Spotted wing drosophila (SWD) (Drosophila suzukii), a major invasive pest of small fruit crops, was first found in Pennsylvania and Maryland during the 2011 crop season, and since then, it has been established throughout the fruit growing regions of both states. A season-long field study was conducted to find out the seasonal occurrence of SWD in several fruit crops (e.g. blueberry, tart and sweet cherry, floricane-fruiting summer red raspberry, blackberry, primocane-fruiting fall raspberries and table grapes) in Pennsylvania and Maryland in 2014. This is the first study determining seasonal occurrence of SWD using a standard commercial lure (Pherocon® SWD Dual-Lure™)-baited traps in this region. In both states, SWD adults were not captured prior to the month of July, and populations of SWD were found to build up in fruit crops only from mid-July onwards. This indicates early season fruit crops or varieties are not at risk from SWD fruit injury in these two states. Such early fruit crops, for instance strawberry, sweet and tart cherry, are generally harvested before SWD populations build up in this region. In this context, implications of SWD population in various small fruit crops grown in this region and the utility of SWD Dual-Lure ™ in season-long monitoring of SWD population are discussed.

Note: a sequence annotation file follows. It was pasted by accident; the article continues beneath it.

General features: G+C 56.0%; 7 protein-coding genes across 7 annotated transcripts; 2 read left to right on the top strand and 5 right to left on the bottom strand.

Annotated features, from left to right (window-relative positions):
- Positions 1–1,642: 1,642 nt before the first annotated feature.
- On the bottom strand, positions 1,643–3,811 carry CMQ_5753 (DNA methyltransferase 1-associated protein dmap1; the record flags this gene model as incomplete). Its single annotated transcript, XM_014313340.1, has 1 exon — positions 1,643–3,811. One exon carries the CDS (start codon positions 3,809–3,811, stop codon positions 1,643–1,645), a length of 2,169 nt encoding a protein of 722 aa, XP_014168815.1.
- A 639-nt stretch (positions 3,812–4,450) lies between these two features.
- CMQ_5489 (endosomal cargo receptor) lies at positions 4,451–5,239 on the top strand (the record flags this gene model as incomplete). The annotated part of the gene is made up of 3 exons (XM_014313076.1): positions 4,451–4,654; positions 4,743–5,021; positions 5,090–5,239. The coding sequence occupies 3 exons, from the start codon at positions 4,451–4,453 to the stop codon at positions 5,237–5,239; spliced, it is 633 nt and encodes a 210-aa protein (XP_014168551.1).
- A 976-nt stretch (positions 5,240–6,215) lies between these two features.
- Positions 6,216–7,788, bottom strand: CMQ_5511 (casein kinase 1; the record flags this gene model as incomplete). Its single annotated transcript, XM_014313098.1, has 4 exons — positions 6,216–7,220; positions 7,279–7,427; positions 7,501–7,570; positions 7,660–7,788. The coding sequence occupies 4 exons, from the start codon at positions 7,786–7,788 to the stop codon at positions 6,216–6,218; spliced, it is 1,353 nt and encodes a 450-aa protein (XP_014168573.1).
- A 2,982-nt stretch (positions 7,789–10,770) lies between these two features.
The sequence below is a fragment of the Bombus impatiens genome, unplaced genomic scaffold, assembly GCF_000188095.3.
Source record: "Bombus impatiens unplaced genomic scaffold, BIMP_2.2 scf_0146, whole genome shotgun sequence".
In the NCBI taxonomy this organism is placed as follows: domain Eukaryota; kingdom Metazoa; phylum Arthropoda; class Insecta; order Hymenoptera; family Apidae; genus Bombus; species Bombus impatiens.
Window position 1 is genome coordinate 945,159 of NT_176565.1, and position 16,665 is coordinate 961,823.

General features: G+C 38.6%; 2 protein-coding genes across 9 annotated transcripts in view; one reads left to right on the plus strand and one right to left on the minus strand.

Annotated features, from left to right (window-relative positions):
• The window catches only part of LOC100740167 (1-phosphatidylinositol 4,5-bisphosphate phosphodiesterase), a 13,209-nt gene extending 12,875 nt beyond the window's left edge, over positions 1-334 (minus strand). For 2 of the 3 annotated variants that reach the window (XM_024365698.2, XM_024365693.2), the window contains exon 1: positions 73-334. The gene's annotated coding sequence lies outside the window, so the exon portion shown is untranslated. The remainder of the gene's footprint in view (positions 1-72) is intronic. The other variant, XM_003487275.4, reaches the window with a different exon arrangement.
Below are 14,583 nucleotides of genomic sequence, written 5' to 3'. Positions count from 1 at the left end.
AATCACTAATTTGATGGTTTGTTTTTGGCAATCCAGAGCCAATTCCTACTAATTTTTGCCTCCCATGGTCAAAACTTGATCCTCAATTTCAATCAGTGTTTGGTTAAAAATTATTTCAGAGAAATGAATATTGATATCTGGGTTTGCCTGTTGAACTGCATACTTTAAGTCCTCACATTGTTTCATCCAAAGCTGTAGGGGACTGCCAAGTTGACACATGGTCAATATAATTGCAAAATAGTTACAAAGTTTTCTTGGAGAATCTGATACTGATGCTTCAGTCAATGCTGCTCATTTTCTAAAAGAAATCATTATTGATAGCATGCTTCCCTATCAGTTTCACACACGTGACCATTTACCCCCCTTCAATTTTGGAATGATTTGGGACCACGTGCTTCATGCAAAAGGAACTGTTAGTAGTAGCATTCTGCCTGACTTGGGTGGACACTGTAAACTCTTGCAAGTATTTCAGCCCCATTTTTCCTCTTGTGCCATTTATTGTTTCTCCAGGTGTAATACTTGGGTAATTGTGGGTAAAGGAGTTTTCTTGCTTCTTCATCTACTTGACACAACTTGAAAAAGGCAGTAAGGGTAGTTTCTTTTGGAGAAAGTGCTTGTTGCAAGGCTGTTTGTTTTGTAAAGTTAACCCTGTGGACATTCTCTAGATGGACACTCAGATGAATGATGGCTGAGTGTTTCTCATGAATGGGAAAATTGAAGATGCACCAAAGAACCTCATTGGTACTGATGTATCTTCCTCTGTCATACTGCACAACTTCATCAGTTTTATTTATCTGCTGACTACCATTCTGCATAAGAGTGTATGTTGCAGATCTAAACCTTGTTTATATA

All Science Journal Classification (ASJC) codes
- Agronomy and Crop Science
- Insect Science